A Guide to Understanding Your Blood Glucose Levels
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Jun 2, 2020 • 3 min read
Glucose is a critical source of energy that powers our bodies—it feeds the brain, muscles, and tissues. When we eat, carbohydrates are broken down into glucose. This causes the pancreas to release insulin, a hormone that allows glucose to enter the cells via the bloodstream.
If you have type 2 diabetes, paying attention to your glucose levels is extremely important. That’s because with this condition the pancreas isn’t producing enough insulin necessary to maintain the right balance of glucose, which can cause a buildup in the blood and serious complications, such as damaged blood vessels and organs.
Here’s what you need to know about glucose, how it’s tested, and which medications can help maintain normal glucose levels for you.
How Glucose Levels Are Tested
Several different lab tests are used to diagnose and monitor diabetes by testing glucose levels. The three most important tests include:
Fasting plasma glucose (FPG): This test measures blood glucose levels after an overnight fast of at least eight hours. A diabetes diagnosis is made when the fasting blood glucose level is 126 mg/dL or higher on at least two tests. A normal FPG level is less than 100 mg/dL. Fasting before blood tests ensures that glucose levels are not affected by food intake.
Oral glucose tolerance test (OGTT): If your FPG results are normal but diabetes is still suspected, you’ll take an oral glucose tolerance test. You’ll have to fast overnight and then drink a solution containing a high amount of glucose. Your blood will be drawn two hours later to see its response to the glucose. A diagnosis of diabetes with this test requires a glucose level of 200 mg/dL or higher. A normal OGTT level is 140 mg/dL.
Hemoglobin A1c test: The A1c test is a simple blood test that measures the amount of glucose attached to hemoglobin, an oxygen-carrying protein in red blood cells. An A1c level of 6.5 percent or higher indicates diabetes. Those with diabetes get this test about every three months to continuously monitor their levels and no fasting is required.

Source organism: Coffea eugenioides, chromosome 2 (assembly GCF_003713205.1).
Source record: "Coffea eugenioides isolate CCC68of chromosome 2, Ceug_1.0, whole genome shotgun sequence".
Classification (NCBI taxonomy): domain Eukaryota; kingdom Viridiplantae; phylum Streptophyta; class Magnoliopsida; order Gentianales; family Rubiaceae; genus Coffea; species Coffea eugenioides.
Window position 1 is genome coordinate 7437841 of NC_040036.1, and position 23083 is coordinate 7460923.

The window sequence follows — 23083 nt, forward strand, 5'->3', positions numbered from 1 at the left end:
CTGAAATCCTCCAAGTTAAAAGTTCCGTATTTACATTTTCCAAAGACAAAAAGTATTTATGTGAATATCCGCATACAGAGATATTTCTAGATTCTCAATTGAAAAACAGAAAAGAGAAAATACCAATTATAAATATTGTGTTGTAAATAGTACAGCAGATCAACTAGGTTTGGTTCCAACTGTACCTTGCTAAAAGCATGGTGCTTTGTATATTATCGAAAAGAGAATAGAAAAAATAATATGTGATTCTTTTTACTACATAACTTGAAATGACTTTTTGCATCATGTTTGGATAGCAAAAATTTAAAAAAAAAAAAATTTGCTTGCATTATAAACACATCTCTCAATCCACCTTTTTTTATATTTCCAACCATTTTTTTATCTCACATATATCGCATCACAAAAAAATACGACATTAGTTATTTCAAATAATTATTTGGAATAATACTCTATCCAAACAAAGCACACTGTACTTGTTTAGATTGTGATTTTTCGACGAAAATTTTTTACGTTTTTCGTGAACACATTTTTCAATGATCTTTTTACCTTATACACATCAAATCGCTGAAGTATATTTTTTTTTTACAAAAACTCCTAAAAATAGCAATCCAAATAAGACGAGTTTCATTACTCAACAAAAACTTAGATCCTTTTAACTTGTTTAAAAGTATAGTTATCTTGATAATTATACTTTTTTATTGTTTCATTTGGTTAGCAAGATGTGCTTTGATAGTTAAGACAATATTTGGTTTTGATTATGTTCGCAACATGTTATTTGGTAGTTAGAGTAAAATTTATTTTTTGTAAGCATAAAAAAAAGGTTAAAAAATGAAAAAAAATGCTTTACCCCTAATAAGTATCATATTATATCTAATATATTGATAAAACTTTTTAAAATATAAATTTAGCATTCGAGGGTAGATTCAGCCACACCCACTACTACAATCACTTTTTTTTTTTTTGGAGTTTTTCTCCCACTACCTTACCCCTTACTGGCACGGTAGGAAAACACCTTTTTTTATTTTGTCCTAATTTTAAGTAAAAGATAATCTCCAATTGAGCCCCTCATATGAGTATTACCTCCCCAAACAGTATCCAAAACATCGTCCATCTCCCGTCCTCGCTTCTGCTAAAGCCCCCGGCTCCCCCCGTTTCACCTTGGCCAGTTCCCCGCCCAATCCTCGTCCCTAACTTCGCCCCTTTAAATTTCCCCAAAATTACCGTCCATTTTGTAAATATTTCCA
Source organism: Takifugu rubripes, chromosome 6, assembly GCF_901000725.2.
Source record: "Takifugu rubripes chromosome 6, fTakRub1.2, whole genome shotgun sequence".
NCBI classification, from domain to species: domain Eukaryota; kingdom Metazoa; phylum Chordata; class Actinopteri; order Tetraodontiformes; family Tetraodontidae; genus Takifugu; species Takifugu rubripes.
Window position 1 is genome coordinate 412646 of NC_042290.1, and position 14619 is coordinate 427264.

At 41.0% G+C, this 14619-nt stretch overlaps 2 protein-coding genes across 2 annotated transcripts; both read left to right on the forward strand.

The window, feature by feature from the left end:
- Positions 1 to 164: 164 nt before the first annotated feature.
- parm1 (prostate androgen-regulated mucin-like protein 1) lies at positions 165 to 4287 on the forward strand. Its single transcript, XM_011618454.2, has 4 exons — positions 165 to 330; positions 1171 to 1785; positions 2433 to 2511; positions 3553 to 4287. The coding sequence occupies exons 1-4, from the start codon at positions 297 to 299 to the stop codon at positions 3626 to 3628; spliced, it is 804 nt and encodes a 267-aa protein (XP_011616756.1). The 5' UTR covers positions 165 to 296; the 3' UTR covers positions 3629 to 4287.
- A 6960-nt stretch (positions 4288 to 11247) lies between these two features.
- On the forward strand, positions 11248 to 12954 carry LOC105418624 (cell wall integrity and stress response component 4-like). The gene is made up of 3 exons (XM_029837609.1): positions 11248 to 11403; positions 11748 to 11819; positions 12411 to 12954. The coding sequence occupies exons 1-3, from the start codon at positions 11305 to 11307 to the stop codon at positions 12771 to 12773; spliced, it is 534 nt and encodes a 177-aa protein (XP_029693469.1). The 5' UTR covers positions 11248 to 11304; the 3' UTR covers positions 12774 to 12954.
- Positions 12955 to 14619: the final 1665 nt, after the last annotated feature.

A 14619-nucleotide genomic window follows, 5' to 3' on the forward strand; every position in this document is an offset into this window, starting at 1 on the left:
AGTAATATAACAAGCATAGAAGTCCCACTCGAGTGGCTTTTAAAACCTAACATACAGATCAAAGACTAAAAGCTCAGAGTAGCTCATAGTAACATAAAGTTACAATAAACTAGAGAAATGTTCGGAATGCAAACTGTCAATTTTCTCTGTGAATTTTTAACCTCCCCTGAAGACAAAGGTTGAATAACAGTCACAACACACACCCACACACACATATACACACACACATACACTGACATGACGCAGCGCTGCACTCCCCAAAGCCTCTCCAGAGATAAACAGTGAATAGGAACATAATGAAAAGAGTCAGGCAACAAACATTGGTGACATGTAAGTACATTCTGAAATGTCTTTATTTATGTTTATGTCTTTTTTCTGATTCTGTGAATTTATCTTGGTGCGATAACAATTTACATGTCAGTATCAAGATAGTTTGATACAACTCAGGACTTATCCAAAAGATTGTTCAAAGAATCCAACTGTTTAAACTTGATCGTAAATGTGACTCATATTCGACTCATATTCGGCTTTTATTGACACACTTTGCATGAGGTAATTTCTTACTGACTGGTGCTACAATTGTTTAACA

The Importance of Self-Testing
“Diabetes treatment depends on measurable results such as blood glucose levels, which help with tweaking medications or an insulin regimen,” says Anis Rehman, MD, an endocrinologist and assistant professor at Southern Illinois University School of Medicine. “Since lifestyle changes and dietary intake affect blood glucose, patients with diabetes get prompt feedback with self-tests, a vital step in diabetes control.”
Done by pricking your finger and releasing a drop of blood onto a test strip that is read by a meter, self-testing is virtually painless and extremely effective for staying on top of your blood glucose levels. Your doctor will give you the range your blood glucose should be within based on your complete health history.
Medications for Managing Blood Glucose
In addition to regular testing, working with your doctor to make sure you have a treatment plan in place will keep blood glucose levels stable. Drugs like metformin (generic Glucophage) work by reducing insulin resistance, while a class of drugs known as sulfonylureas like glimepiride (generic Amaryl) and glipizide (generic Glucotrol) increase insulin production. Acarbose (generic Precose) reduces carbohydrate absorption by the gastrointestinal system. Because the drugs listed above act in different ways to lower blood sugar levels, they may be used together when taking only a single pill does not have the desired effects. Finally, there are several types of injectable forms of insulin when medications are not sufficiently effective.
If you’ve recently been diagnosed with diabetes and are taking a prescription, check Blink Health to see if you can get your medication for less. You can pick it up at your local pharmacy or get it shipped to your front door for free.
This article is not medical advice. It is intended for general informational purposes and is not a substitute for professional medical advice, diagnosis, or treatment. Always seek the advice of your physician or other qualified healthcare provider with any questions you may have regarding a medical condition. If you think you may have a medical emergency, immediately call your physician or dial 911.
Blink Health is not insurance. The discount prescription drug provider is Blink Health Administration, LLC, 1407 Broadway, Suite 2100, New York, NY 10018, 1 (844) 265-6444, www.blinkhealth.com.
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